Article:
Deadline Approaching for CA Property Owners to Submit HazMat Business Plans and Comply with Aboveground Storage Tank Requirements
February 5, 2020
Pursuant to Chapter 6.95 of California's Health and Safety Code and the associated regulations in Title 19, every commercial property in California that stores a hazardous material or mixture of hazardous materials in quantities equal or greater to 55 gallons, 500 pounds, or 200 cubic feet of gas must file electronically through either the state CERS portal or local Uniform Procedures Act (UPA) portal the property's Hazardous Materials Business Plan.
Use Caution When Giving Legal Advice in the Presence of Consultants - Part 2 >
July 31, 2019
Last year, we reported on a Pennsylvania Superior Court decision that addressed the possible waiver of the attorney/client and attorney/work product privileges when the work product is shared with an outside consultant. In Bousamra v. Excela Health, the Superior Court held that when an email from outside counsel was forwarded to a third-party public relations consultant, both the attorney/client privilege and the attorney/work product privilege were waived. That decision was appealed to the Pennsylvania Supreme Court and, in a recently announced decision, the Court has addressed both of those issues.
Recent Case Offers Five Lessons for Corporate Managers on Avoiding Personal Liability for Environmental Violations >
February 25, 2019
Few topics cause as much discomfort for corporate managers as the question of whether they can be held personally liable for environmental violations committed by the companies they manage. When a manager commits an affirmative, unlawful act, the case is fairly clear. But what about when the violation results from a manager's failure to act? Recently, in Schlafke v. DEP, the Pennsylvania Environmental Hearing Board addressed just that question, providing five lessons for managers.
PA Supreme Court Rules Against PADEP “Mere Presence” and “Water-to-Water” Discharge Theories >
April 2, 2018
In a 5-2 decision, the Pennsylvania Supreme Court decided last week that the Pennsylvania Department of Environmental Protection cannot assess daily penalties under the Clean Streams Law on the basis that contaminants released to groundwater, or other “Waters of the Commonwealth,” remain in those “waters” or have migrated from one “water” to another. The Court struck down the so-called “mere presence” and “water-to-water” discharge theories, put forth by PADEP in opposition to a declaratory judgment action filed by EQT Production Company. PADEP had used these theories of liability to support, in part, an over $4.5 million civil penalty lodged against EQT for a release of hydraulic fracturing “flow-back” water from a lined impoundment.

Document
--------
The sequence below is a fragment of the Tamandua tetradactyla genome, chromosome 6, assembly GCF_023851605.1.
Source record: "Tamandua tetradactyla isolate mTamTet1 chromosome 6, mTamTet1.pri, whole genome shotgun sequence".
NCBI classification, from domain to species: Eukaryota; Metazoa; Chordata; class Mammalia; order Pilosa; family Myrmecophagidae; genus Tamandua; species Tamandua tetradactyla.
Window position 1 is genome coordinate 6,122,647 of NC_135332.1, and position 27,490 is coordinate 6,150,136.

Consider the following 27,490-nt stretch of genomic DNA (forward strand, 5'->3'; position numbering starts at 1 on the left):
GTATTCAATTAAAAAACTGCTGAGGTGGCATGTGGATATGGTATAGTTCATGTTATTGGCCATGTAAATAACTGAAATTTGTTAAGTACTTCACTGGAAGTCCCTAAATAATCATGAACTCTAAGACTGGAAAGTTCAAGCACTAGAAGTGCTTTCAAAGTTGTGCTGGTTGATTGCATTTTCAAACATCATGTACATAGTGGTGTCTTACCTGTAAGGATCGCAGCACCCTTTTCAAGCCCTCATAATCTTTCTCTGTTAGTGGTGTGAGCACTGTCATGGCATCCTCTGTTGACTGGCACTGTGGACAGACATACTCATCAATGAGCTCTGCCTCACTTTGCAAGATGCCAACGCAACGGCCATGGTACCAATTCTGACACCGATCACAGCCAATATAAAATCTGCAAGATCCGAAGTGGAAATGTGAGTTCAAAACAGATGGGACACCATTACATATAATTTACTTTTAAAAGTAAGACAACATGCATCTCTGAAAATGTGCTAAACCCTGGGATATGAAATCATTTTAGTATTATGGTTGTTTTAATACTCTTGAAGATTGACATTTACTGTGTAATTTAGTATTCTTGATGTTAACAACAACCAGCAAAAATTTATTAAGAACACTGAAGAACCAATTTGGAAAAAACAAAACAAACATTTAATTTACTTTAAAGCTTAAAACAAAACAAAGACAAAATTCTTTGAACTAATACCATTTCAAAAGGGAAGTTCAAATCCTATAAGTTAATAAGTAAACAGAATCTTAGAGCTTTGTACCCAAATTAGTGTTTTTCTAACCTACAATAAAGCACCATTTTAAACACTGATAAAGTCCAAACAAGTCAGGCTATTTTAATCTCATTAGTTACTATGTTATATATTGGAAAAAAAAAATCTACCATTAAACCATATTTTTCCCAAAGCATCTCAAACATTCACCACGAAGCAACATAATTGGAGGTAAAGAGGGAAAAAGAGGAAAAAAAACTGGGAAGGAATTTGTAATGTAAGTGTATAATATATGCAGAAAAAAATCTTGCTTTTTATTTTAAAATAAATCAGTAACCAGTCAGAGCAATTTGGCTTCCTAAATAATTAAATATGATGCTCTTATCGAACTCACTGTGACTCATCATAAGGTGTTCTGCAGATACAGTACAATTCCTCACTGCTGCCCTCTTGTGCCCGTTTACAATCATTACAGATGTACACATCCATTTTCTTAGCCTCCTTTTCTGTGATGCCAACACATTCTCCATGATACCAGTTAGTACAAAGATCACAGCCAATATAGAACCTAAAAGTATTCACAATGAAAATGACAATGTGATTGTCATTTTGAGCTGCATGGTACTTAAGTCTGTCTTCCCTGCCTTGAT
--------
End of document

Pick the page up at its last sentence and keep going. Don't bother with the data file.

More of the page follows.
EPA's Latest Attempt to Supercharge Superfund Cleanups >
March 15, 2018
Scott Pruitt, the fourteenth Administrator of the United States Environmental Protection Agency (EPA), recently appeared on The New York Times' The Daily podcast, where he outlined his vision for the EPA, discussed his view of its societal role, and answered questions about specific goals he sought to accomplish during his time at the helm of the EPA.
SCOTUS Issues Three Critical Environmental Rulings >
January 30, 2018
Often, decisions of the Supreme Court of the United States (SCOTUS) only impact a narrow range of entities and circumstances. However, several recent and pending cases related to environmental issues and land use will instead impact a wide-range of property owners.
The Commonwealth Court's Stripper Well Decision - Does it Warrant the Angst? >
April 24, 2017
On March 29, 2017, the Commonwealth Court issued its decision in Snyder Brothers, Inc. v. Pennsylvania Public Utility Commission (1043 C.D. 2015). The decision appears to be a simple legal interpretation of the statutory definition of "stripper well" in a manner beneficial to Snyder Brothers and potentially generally beneficial to the unconventional natural gas industry. However, media attention and political reactions have far outstripped the Court's basic legal analysis. The decision has been cited as a harbinger of diminished impact fee revenue; as a reason to amend Act 13; and, not unexpectedly, as a justification for a new severance tax. The reactions, while not unexpected, are perhaps overstated.
PA DEP Evaluates Itself >
January 19, 2017
Recently, the Pennsylvania Department of Environmental Protection (DEP) issued a press release announcing its internal review of the expedited review process for the Erosion and Sediment Control General Permit (ESCGP-2). At the same time, DEP made available an Internal Review document discussing its audit of the expedited review process.